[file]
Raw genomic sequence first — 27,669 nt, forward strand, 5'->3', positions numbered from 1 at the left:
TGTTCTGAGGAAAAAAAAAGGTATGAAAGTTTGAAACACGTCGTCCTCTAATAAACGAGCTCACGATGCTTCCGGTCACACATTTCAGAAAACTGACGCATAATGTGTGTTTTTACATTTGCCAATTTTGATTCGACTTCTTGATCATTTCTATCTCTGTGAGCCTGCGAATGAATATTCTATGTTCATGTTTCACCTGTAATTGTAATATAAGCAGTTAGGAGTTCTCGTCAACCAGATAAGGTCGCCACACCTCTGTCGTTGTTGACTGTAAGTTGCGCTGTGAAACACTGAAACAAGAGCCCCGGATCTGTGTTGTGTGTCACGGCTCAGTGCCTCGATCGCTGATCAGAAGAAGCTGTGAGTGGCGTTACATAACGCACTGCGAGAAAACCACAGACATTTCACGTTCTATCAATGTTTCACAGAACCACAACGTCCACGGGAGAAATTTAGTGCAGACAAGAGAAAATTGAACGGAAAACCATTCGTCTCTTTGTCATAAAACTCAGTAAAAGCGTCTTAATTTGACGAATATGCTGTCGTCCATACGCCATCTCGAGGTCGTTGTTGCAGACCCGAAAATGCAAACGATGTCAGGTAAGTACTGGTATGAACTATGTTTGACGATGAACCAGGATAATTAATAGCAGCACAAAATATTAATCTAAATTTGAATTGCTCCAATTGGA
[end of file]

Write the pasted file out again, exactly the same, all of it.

Raw genomic sequence first — 27,669 nt, forward strand, 5'->3', positions numbered from 1 at the left:
TGTTCTGAGGAAAAAAAAAGGTATGAAAGTTTGAAACACGTCGTCCTCTAATAAACGAGCTCACGATGCTTCCGGTCACACATTTCAGAAAACTGACGCATAATGTGTGTTTTTACATTTGCCAATTTTGATTCGACTTCTTGATCATTTCTATCTCTGTGAGCCTGCGAATGAATATTCTATGTTCATGTTTCACCTGTAATTGTAATATAAGCAGTTAGGAGTTCTCGTCAACCAGATAAGGTCGCCACACCTCTGTCGTTGTTGACTGTAAGTTGCGCTGTGAAACACTGAAACAAGAGCCCCGGATCTGTGTTGTGTGTCACGGCTCAGTGCCTCGATCGCTGATCAGAAGAAGCTGTGAGTGGCGTTACATAACGCACTGCGAGAAAACCACAGACATTTCACGTTCTATCAATGTTTCACAGAACCACAACGTCCACGGGAGAAATTTAGTGCAGACAAGAGAAAATTGAACGGAAAACCATTCGTCTCTTTGTCATAAAACTCAGTAAAAGCGTCTTAATTTGACGAATATGCTGTCGTCCATACGCCATCTCGAGGTCGTTGTTGCAGACCCGAAAATGCAAACGATGTCAGGTAAGTACTGGTATGAACTATGTTTGACGATGAACCAGGATAATTAATAGCAGCACAAAATATTAATCTAAATTTGAATTGCTCCAATTGGA